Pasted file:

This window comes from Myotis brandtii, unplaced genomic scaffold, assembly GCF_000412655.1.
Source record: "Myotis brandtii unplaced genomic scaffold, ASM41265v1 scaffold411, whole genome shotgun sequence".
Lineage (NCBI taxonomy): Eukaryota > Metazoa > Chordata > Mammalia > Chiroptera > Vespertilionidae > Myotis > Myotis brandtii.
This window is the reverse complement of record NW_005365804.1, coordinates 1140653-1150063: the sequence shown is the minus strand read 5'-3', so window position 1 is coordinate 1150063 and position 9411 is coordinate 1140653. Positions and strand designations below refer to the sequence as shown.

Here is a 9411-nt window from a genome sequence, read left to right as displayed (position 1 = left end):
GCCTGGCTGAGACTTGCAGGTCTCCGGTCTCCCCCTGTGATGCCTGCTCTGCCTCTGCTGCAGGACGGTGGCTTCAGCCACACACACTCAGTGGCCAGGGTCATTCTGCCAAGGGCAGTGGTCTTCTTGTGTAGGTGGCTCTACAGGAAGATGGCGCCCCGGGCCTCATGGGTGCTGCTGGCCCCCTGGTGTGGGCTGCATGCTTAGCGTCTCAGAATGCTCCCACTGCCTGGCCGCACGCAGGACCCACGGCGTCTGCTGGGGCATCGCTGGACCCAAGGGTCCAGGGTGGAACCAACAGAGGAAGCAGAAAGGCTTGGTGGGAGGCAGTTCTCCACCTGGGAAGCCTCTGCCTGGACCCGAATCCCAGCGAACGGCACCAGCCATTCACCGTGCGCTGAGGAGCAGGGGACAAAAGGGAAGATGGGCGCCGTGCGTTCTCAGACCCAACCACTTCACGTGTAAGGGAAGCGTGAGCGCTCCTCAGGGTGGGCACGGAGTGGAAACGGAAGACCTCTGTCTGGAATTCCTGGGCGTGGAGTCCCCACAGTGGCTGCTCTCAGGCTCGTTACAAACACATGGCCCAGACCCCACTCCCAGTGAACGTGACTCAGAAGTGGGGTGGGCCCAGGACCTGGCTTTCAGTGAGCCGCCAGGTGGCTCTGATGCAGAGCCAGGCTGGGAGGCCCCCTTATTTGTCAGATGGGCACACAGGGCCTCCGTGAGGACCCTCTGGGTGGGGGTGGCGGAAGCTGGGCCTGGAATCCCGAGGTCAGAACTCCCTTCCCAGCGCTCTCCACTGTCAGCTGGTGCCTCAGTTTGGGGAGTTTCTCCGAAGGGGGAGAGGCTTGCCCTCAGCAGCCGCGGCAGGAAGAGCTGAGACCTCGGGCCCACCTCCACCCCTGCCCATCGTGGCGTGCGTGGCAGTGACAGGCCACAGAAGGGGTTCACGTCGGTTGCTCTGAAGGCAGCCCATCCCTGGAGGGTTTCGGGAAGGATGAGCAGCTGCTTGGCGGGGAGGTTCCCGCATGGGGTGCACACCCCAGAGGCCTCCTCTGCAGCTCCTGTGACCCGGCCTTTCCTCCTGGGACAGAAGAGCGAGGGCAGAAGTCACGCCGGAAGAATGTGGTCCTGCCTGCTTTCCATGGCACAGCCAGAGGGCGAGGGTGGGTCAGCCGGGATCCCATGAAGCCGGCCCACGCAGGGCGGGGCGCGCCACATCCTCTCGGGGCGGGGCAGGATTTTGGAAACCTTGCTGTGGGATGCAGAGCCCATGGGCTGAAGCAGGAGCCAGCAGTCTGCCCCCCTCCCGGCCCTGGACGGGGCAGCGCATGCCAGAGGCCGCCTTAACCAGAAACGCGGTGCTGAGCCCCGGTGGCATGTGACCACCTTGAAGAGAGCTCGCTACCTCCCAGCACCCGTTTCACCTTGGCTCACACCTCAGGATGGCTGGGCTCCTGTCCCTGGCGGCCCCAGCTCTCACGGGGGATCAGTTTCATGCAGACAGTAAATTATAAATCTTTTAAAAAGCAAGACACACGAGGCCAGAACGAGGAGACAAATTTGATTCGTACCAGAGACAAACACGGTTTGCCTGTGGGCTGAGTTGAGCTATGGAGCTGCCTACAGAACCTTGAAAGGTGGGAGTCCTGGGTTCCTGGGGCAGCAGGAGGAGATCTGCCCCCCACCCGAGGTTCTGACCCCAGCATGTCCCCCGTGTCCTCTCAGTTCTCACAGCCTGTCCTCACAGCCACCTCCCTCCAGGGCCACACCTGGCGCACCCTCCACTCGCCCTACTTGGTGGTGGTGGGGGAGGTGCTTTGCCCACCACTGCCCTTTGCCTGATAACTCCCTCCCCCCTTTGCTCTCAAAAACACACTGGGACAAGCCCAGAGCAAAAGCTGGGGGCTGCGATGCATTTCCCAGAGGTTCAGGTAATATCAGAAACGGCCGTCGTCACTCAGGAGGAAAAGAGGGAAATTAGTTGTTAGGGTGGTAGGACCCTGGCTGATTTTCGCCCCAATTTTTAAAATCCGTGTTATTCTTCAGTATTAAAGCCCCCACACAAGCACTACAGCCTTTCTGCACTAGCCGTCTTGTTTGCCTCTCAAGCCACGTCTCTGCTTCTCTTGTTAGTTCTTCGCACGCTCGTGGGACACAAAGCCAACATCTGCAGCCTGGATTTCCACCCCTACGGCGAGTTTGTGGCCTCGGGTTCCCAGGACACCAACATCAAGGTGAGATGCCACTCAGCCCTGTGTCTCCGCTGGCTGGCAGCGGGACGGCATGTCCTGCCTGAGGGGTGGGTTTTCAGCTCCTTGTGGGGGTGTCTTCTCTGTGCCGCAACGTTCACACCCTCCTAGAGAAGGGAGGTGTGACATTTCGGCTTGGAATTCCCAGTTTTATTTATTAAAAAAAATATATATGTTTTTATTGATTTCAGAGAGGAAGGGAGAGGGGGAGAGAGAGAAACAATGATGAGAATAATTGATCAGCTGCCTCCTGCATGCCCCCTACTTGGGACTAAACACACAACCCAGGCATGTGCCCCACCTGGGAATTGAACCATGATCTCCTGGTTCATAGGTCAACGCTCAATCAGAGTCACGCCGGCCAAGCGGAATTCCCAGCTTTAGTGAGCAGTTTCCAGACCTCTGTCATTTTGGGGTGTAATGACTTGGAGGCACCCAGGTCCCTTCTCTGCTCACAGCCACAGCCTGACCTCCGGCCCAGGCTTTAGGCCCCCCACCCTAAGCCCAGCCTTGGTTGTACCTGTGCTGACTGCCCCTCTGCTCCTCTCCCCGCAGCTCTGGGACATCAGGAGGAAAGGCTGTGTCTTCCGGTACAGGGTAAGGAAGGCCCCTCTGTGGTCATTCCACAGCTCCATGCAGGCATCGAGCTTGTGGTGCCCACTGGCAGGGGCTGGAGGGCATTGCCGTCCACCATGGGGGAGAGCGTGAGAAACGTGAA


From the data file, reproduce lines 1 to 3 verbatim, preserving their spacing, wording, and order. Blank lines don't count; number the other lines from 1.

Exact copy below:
This window comes from Myotis brandtii, unplaced genomic scaffold, assembly GCF_000412655.1.
Source record: "Myotis brandtii unplaced genomic scaffold, ASM41265v1 scaffold411, whole genome shotgun sequence".
Lineage (NCBI taxonomy): Eukaryota > Metazoa > Chordata > Mammalia > Chiroptera > Vespertilionidae > Myotis > Myotis brandtii.